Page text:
Malmesbury was lovely. Friendly people, pretty village, and a beautiful half marathon route. It's the second year the race has been held (was 6C and a thunderstorm last year apparently!) and I'm sure it'll become a regular fixture on the local athletics calendar.

Saturday 21 September 2013

Holiday! Southwick Country Park parkrun

Me and Mrs are on jollydays this week. We've come to Frome (apparently pronounced Froome, as in Chris) in Somerset to relax (although somewhat predictably the car was mainly full of bicycles, shoes, and sports clothing).

We drove down after work yesterday and today was our first full day - it's Saturday, and that means parkrun day. The nearest parkrun is Southwick Country Park parkrun, a 30 minute bike ride from where we're staying. Up and off, slightly foggy head after an unexpectedly good meal and wine at The Archangel (we'll be back there for sure - incredible onion rings), and with google guided navigation chattering instructions from my chest pocket. We got there with 10-15 minutes to spare.

Today's Run Director, and overall Event Director, Sean Price came and introduced himself. He explained Southwick Country Park parkrun was just over two years old, and told us about the course route. When I said my home run was Wimbledon Common he remembered Abradypus coming down for their inaugural run (and he was right, she did!) - good memory, Sean! He also said he recognised my name from somewhere (uh-oh!) and knew about my blog. We talked about parkrun tourism a bit, I just love trying out different parkruns.

Today was my 79th parkrun and my 64th different course (including 26 inaugural events). Some people are far more accomplished parkrun tourists. There's a most events table, and I'm a long way from the top! Ordered by number of different events I'm languishing down in joint 26th place, but ordered by inaugurals attended I sit 9th.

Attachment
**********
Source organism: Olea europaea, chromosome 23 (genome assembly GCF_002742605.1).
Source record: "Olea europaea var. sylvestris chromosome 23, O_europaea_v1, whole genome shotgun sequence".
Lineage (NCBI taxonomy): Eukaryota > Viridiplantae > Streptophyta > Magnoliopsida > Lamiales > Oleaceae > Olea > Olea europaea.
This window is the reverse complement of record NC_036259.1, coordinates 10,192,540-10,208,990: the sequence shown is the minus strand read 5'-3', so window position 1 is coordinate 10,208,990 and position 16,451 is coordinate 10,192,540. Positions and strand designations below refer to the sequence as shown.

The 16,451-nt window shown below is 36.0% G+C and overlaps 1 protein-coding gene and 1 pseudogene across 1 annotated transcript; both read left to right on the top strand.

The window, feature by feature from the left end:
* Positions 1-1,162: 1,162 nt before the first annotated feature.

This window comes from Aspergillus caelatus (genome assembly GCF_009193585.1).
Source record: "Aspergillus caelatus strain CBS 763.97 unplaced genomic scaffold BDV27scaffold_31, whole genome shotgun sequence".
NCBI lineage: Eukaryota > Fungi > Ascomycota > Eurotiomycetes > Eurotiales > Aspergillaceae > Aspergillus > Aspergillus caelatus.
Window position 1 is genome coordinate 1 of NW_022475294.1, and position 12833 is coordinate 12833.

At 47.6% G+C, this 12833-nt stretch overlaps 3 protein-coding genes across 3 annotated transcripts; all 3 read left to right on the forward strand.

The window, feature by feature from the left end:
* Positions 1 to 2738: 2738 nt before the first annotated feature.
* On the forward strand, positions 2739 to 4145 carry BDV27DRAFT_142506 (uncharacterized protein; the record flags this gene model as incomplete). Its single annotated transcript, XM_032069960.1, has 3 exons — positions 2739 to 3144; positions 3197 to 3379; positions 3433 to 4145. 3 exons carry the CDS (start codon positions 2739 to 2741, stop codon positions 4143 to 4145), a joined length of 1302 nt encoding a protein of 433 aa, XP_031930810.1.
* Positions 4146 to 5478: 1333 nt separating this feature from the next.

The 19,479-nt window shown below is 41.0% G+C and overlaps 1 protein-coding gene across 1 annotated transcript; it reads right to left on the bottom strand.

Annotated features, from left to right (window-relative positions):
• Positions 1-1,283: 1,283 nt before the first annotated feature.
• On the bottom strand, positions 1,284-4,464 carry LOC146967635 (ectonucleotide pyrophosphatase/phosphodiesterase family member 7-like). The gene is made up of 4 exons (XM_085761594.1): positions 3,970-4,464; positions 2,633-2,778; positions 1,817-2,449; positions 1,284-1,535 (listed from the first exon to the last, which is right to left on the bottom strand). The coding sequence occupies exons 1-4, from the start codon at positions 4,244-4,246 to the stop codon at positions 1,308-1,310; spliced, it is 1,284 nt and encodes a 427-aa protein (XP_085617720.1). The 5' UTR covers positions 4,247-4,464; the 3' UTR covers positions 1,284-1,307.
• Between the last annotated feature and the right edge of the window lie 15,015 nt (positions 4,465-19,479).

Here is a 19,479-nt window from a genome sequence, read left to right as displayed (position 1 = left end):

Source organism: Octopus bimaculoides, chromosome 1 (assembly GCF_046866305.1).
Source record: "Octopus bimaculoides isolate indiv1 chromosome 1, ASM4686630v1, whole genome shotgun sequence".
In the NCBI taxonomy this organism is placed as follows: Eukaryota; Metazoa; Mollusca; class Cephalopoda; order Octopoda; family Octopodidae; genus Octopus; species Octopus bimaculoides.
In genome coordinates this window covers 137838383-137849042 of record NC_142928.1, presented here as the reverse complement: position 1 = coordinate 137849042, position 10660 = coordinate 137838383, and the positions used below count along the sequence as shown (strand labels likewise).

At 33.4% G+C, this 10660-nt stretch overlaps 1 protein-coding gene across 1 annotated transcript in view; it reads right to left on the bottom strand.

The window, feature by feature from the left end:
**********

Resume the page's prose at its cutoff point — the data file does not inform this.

The top 4 as listed by number of different events, the competition is hot at the top (I'm joint 26th)

The top 4 ordered by inaugural events attended (I'm 9th)

I'm not quite challenging for the title yet, but I'll keep plugging away

The run went very well. Mrs and I ran perfect 25-minute pacing for the first 3km (5:00, 4:57, 5:00) and then I wound it up a bit to cover km 4 in 4:42 and then km 5 in 4:36 (Garmin data here). This was my strongest and best managed performance since injury. With an official time of 24:27 I ran faster last week at Southwark in 23:36 (but I measured that as 120m short, so I was on 24:12 5km pace really) but had it all on the line in terms of effort, I was far more comfortable this week.

We cycled there (and back) and ran "fasted" (no food, only water and black coffee). Fasted sessions encourage your body to burn fat as a fuel rather than relying on carbohydrate stores. I was very pleased that I felt no loss of energy throughout the morning - I must go and get myself tested at some point. Mrs did it recently - her blog on it is a fascinating read.

A happy café stuffed full of happy parkrunners - just how it should be on parkrunday